barracks in the capital, wounding two civilians. No one took credit.
According to a 15 May report from Kazakh Commercial TV in Almaty, Iran has put its naval forces on high alert. Iranian navy commander Rear-Admiral Abbas Mohtaj told the Iranian press that his units were ready to defend the country's interests, which in his opinion are threatened by Kazakhstan.
The Iranian naval commander said that Tehran still considered half of the Caspian Sea to be its own territorial waters and the emergence of Kazakh naval cutters in it will be viewed as an attack on Iran.
Iranian Supreme Council of National Security Secretary Hassan Rouhani also noted that Tehran is concerned about Kazakhstan's plan, since, according to the information provided by the Iranian side, Kazakhstan's refusal to coordinate the its armed forces activities fails to conform to the CIS Collective Security Treaty [CST] terms. Ultimately, Tehran thinks that the Kazakh marines will be under the control of America.
That same day, Iranian President Mohamad Khatami accused "a small, but influential group in the United States of threatening the world with war." Khatami had been touring a northern Iranian province bordering the Caspian Sea.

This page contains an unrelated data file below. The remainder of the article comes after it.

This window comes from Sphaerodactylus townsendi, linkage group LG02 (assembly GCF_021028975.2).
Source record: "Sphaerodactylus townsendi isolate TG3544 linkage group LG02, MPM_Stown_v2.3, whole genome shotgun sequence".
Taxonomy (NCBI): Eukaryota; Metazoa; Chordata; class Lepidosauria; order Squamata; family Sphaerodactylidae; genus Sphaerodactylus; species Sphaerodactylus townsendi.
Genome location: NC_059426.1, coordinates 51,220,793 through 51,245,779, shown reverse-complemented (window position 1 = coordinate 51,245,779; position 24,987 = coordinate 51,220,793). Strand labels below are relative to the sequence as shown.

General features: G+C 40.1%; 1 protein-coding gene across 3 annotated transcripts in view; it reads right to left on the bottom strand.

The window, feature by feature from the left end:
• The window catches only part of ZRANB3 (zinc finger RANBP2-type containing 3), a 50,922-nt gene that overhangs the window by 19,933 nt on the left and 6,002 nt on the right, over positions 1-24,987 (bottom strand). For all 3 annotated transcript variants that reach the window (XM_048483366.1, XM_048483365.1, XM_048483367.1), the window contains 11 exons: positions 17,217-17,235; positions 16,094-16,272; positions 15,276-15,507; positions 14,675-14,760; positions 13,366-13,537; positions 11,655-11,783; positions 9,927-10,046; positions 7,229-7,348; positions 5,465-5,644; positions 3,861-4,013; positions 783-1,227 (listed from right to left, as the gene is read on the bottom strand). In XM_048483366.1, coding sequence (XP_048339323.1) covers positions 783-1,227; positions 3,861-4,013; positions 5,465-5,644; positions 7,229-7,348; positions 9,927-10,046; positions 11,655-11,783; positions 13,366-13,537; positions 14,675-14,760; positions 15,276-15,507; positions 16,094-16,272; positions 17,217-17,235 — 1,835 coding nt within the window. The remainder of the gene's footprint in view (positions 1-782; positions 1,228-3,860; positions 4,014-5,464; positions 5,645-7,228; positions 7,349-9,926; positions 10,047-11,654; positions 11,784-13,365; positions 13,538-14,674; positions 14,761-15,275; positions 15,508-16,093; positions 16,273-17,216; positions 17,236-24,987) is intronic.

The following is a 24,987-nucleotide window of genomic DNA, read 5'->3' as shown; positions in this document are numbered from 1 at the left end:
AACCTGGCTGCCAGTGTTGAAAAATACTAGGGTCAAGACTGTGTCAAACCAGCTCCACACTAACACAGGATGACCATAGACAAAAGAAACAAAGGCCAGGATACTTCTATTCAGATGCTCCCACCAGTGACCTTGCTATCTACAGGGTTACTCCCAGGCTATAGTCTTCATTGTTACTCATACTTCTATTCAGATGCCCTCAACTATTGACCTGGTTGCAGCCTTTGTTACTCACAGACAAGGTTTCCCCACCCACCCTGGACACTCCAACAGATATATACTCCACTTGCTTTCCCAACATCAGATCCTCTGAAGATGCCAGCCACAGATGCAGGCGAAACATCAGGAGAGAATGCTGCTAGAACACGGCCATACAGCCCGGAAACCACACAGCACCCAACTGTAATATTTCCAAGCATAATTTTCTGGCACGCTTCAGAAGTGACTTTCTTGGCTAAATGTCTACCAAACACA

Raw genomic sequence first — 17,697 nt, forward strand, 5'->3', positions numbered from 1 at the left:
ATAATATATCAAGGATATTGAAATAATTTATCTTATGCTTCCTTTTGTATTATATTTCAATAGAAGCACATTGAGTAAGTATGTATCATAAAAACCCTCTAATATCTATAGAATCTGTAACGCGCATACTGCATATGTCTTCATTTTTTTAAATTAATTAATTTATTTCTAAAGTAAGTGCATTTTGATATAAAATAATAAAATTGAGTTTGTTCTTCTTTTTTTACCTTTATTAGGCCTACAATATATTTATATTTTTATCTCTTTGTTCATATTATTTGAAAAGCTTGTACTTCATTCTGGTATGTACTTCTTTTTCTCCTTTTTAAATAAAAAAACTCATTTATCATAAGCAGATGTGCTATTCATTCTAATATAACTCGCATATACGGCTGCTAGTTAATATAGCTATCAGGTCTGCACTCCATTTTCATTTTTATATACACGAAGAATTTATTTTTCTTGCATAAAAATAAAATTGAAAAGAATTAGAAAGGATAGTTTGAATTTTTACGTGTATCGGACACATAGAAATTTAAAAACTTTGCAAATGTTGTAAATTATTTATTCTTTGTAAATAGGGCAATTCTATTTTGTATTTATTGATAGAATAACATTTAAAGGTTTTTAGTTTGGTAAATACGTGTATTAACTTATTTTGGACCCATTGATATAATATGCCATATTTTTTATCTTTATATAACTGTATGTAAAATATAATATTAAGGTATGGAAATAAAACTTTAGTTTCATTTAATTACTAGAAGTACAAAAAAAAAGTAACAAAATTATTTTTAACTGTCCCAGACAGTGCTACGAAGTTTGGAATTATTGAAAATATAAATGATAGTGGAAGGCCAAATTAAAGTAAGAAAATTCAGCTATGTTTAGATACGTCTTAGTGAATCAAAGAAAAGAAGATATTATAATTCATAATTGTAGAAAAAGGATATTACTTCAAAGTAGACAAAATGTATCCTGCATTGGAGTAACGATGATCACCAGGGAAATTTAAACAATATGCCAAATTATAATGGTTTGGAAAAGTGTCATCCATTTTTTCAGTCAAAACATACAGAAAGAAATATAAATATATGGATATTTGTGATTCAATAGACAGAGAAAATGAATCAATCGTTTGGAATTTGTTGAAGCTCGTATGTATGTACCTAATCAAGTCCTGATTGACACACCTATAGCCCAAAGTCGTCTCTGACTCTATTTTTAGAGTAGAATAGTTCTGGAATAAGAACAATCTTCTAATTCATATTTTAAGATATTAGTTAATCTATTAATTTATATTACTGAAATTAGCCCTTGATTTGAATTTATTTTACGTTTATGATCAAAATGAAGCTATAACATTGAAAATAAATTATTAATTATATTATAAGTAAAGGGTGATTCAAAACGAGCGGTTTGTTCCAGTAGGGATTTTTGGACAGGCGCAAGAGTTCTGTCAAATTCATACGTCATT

In addition to political blustering, Tehran is not above practicing it's own version of gunboat diplomacy. In 2001, an Iranian gunboat and military aircraft forced two Azeri research vessels to retreat from an oil field claimed by both Iran and Azerbaijan. The Azeri ships had been hired by a British oil firm.
Meanwhile, the Azeri Republic's President Haydar Aliyev is due to make a long-delayed visit to Iran this week to discuss a dispute over Caspian Sea territorial claims. Iran remains opposed to any Western presence exploiting oil and gas reserves in the region and argues that a settlement on the sea's status must come first. In short, Tehran wants to guarantee it has a piece of the Caspian oil pie despite Washington's aggravation. - Adam Geibel